The main thing that is different from those rules is an exclusion for air transport and ships. Broadly speaking, the exclusion is only in relation to the provision or use of the plane or ship itself, not things such as booking facilities, airports and ferry terminals. (See details in Chapter 3 of the Code of Practice for transport linked above, and s.21ZA DDA which contains an exception for transport but then SR 2009/428 brings most land-based transport such as buses and trains back within the DDA.)
On phoning an airline, a person who stammers is put through to a voice activated system which they cannot use. Or perhaps a member of staff at the other end of the phone makes fun of the stammer. These examples are
likely to be covered by the DDA.
However if on a plane a member of cabin staff mimics the stammer, this may perhaps not be covered by the DDA.
There are EU regulations which apply to aircraft and ships. However as discussed on my Transport page relating to the rest of the UK, these may be of little use as regards stammering.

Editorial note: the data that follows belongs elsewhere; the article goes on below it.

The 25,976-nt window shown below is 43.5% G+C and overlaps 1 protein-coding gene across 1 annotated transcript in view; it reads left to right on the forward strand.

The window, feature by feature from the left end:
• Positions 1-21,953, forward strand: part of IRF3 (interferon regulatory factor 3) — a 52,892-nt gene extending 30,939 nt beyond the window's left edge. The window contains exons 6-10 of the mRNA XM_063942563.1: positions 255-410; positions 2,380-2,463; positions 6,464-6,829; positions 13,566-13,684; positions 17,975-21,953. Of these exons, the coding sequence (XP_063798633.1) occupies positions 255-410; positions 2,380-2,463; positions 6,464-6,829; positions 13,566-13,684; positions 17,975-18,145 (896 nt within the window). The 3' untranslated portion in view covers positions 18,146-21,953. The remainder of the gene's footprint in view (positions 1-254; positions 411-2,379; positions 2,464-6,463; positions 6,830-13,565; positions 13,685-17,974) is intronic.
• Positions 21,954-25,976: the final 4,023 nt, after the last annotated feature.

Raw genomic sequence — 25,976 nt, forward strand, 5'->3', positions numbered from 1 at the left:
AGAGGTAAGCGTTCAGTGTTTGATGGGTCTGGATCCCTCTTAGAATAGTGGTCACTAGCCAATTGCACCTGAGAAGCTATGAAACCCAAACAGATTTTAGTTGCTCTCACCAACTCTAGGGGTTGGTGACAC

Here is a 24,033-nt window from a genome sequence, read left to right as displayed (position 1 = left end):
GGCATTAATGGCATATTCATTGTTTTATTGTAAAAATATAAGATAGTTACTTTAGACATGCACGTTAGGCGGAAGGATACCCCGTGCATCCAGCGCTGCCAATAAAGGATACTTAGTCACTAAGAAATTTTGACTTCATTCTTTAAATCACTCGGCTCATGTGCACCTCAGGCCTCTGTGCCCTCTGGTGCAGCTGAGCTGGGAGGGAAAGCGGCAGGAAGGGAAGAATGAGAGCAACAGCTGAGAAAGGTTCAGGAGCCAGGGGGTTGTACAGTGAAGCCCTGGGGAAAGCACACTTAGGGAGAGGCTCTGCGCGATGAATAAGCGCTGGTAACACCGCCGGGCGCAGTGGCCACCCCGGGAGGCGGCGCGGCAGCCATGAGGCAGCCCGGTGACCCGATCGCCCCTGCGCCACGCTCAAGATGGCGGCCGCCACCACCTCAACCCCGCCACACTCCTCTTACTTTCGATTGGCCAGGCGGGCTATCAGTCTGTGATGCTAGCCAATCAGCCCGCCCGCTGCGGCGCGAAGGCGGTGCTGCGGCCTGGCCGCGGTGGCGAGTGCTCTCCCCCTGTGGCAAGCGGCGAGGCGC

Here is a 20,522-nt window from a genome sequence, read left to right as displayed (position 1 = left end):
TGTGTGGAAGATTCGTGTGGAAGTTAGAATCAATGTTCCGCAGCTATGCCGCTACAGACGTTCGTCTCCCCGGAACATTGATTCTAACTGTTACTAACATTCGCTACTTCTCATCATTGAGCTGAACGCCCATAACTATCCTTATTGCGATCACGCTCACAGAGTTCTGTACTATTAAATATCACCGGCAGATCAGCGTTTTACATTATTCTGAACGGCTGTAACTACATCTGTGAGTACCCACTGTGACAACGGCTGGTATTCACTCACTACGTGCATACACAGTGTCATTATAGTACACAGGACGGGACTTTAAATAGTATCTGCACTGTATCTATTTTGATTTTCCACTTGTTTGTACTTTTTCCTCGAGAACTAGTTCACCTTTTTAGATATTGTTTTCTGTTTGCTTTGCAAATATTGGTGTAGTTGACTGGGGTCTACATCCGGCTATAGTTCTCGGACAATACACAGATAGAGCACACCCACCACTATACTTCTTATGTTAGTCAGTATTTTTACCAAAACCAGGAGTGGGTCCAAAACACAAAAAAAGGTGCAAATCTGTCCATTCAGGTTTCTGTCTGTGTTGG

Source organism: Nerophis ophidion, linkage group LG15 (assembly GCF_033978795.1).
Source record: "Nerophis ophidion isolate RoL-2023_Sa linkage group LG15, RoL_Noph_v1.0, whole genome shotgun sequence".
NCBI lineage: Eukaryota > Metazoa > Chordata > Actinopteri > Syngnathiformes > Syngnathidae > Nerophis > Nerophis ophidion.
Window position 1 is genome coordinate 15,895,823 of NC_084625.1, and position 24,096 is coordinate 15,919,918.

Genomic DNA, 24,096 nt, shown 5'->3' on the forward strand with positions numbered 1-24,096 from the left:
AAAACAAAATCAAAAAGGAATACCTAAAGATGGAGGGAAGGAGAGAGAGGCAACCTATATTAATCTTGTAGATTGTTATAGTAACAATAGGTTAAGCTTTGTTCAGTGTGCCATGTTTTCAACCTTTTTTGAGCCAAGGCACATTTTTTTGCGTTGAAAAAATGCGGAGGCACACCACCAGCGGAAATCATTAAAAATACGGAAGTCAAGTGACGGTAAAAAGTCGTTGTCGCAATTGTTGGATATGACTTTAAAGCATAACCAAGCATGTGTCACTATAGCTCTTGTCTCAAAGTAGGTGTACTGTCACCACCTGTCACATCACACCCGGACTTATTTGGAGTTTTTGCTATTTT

There is a speech example in para 8.19 of the Transport Code of Practice linked above. One condition allowing a service provider to justify refusing
“A disabled customer with a speech impairment or a learning disability may have difficulty in explaining to a bus driver what their destination is. If the bus driver refuses to allow them on the bus in order not to delay other customers waiting to board, this is unlikely to be justified.”
NI Transport Code of Practice, para 8.19.
Mostly the reasonable adjustment duty does not require adjustments to physical features of vehicles. However there are rules in DDA Part 5 on access standards for some vehicles (not relevant for stammering). See the Appendix to the Transport Code of Practice.
Activities of public authorites often involve providing services to the public, and so will be covered under the rules above. However authorities also have other functions. For example the police are not providing you with a service if they arrest you as a suspect, or interview you as a potential witness to a crime. Disability discrimination in performing these other functions is addressed by DDA 1995 ss.21B-21E.
The equivalent Equality Act rules, which have some differences, are on my Public functions page. That includes further examples and some court decisions.
Ss.21B-21E were added by regulations in 2006, so they are not covered in the 2003 Code of Practice above.
Private clubs etc
The equivalent Equality Act rules, which will have some differences, are summarised on my page ‘Associations’.
There is a bit about the rules in the (pre-Malcolm) 2003 Code of Practice linked at Guidance on service providers above, from para 2.39.
There are distinct rules on employment services such as careers guidance.